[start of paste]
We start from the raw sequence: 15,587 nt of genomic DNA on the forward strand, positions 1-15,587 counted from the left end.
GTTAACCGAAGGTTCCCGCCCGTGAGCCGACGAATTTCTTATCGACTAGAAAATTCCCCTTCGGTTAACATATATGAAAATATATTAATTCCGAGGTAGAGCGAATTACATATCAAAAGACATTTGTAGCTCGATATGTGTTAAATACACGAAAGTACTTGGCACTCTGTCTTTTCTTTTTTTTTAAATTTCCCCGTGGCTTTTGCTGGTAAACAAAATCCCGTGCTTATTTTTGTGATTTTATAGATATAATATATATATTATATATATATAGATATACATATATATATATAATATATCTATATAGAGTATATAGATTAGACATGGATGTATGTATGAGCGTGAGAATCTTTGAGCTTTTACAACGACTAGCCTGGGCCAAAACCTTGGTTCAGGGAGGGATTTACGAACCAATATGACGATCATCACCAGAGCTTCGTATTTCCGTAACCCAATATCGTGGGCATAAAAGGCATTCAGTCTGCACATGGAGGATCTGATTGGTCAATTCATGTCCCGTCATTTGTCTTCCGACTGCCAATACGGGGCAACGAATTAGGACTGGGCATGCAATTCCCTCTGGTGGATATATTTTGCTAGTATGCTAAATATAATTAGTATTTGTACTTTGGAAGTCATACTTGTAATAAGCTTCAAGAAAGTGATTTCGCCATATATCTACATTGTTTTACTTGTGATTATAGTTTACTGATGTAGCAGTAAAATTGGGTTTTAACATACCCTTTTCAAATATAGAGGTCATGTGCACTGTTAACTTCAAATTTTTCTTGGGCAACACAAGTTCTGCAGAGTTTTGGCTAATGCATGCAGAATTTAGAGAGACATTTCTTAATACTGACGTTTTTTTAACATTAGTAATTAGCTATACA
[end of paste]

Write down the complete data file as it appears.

We start from the raw sequence: 15,587 nt of genomic DNA on the forward strand, positions 1-15,587 counted from the left end.
GTTAACCGAAGGTTCCCGCCCGTGAGCCGACGAATTTCTTATCGACTAGAAAATTCCCCTTCGGTTAACATATATGAAAATATATTAATTCCGAGGTAGAGCGAATTACATATCAAAAGACATTTGTAGCTCGATATGTGTTAAATACACGAAAGTACTTGGCACTCTGTCTTTTCTTTTTTTTTAAATTTCCCCGTGGCTTTTGCTGGTAAACAAAATCCCGTGCTTATTTTTGTGATTTTATAGATATAATATATATATTATATATATATAGATATACATATATATATATAATATATCTATATAGAGTATATAGATTAGACATGGATGTATGTATGAGCGTGAGAATCTTTGAGCTTTTACAACGACTAGCCTGGGCCAAAACCTTGGTTCAGGGAGGGATTTACGAACCAATATGACGATCATCACCAGAGCTTCGTATTTCCGTAACCCAATATCGTGGGCATAAAAGGCATTCAGTCTGCACATGGAGGATCTGATTGGTCAATTCATGTCCCGTCATTTGTCTTCCGACTGCCAATACGGGGCAACGAATTAGGACTGGGCATGCAATTCCCTCTGGTGGATATATTTTGCTAGTATGCTAAATATAATTAGTATTTGTACTTTGGAAGTCATACTTGTAATAAGCTTCAAGAAAGTGATTTCGCCATATATCTACATTGTTTTACTTGTGATTATAGTTTACTGATGTAGCAGTAAAATTGGGTTTTAACATACCCTTTTCAAATATAGAGGTCATGTGCACTGTTAACTTCAAATTTTTCTTGGGCAACACAAGTTCTGCAGAGTTTTGGCTAATGCATGCAGAATTTAGAGAGACATTTCTTAATACTGACGTTTTTTTAACATTAGTAATTAGCTATACA